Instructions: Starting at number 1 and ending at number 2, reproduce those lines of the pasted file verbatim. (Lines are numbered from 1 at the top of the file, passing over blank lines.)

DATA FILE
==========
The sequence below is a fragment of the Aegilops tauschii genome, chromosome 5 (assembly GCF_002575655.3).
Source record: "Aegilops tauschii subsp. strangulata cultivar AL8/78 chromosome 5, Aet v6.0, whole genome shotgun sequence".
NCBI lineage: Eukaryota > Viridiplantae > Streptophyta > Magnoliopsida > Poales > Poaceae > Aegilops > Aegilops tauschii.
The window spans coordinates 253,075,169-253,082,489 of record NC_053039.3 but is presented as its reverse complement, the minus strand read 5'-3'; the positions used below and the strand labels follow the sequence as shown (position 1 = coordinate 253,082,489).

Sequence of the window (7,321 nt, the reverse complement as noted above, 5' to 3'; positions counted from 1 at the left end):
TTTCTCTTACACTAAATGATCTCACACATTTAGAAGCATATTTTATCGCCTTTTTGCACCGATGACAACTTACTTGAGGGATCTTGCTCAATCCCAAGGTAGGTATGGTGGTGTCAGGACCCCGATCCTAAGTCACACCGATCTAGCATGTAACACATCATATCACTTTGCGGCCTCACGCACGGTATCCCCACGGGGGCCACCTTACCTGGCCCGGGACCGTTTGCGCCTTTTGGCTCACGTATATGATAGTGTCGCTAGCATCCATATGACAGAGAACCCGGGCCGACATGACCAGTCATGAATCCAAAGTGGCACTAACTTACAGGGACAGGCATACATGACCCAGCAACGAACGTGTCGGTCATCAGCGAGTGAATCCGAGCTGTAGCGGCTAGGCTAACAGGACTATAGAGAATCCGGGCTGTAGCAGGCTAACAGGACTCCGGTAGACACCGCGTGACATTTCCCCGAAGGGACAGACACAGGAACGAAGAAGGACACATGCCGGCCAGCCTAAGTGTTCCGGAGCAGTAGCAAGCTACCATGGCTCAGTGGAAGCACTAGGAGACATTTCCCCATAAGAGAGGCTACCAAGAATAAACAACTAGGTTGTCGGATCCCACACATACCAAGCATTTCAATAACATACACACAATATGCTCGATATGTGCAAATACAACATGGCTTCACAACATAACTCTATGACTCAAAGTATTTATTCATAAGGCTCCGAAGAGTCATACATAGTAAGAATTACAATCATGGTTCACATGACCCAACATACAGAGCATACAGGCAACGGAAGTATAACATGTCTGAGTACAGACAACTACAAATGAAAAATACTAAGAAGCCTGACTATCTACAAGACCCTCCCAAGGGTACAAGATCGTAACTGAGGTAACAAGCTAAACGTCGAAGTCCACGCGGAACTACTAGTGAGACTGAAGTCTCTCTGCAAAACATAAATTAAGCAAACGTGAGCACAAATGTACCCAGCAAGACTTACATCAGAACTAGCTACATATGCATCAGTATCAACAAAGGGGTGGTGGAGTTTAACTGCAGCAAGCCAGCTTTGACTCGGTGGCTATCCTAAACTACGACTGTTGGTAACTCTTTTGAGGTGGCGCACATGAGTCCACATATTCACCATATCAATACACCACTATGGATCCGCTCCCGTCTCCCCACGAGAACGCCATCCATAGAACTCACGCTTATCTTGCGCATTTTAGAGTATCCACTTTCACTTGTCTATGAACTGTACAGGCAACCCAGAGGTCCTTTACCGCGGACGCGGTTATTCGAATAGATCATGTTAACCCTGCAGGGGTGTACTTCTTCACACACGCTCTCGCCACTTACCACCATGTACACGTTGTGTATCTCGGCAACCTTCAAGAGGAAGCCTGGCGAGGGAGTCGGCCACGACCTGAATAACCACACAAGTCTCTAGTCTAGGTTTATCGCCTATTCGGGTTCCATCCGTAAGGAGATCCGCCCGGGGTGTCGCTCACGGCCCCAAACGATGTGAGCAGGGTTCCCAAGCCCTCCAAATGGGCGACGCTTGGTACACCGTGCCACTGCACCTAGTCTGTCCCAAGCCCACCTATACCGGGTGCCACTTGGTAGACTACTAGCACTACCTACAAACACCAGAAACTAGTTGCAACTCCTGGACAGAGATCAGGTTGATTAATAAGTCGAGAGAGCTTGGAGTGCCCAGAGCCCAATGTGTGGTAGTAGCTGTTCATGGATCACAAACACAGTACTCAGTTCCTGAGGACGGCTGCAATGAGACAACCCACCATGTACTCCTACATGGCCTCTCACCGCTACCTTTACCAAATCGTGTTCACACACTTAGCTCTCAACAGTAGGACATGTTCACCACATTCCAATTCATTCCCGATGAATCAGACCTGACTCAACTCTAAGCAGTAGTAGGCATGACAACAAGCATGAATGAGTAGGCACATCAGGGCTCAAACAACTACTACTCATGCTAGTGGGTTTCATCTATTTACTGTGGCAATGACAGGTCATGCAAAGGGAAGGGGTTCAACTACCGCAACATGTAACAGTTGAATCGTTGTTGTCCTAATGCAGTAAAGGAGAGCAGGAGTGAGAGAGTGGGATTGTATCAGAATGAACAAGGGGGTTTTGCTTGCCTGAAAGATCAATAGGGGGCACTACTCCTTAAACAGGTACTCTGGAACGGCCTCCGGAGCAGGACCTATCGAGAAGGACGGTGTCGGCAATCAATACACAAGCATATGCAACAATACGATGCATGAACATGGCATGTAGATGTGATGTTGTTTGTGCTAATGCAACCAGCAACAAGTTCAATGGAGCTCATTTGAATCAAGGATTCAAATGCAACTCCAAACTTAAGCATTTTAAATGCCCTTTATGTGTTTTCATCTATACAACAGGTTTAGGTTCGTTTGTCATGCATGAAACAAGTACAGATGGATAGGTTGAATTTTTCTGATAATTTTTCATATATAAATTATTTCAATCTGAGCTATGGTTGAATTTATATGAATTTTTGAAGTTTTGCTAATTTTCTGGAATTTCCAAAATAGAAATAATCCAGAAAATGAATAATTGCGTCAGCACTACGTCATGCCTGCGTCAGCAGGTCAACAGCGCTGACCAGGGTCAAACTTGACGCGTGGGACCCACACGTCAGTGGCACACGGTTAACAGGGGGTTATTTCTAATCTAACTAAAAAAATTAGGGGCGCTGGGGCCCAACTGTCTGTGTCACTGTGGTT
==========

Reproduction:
The sequence below is a fragment of the Aegilops tauschii genome, chromosome 5 (assembly GCF_002575655.3).
Source record: "Aegilops tauschii subsp. strangulata cultivar AL8/78 chromosome 5, Aet v6.0, whole genome shotgun sequence".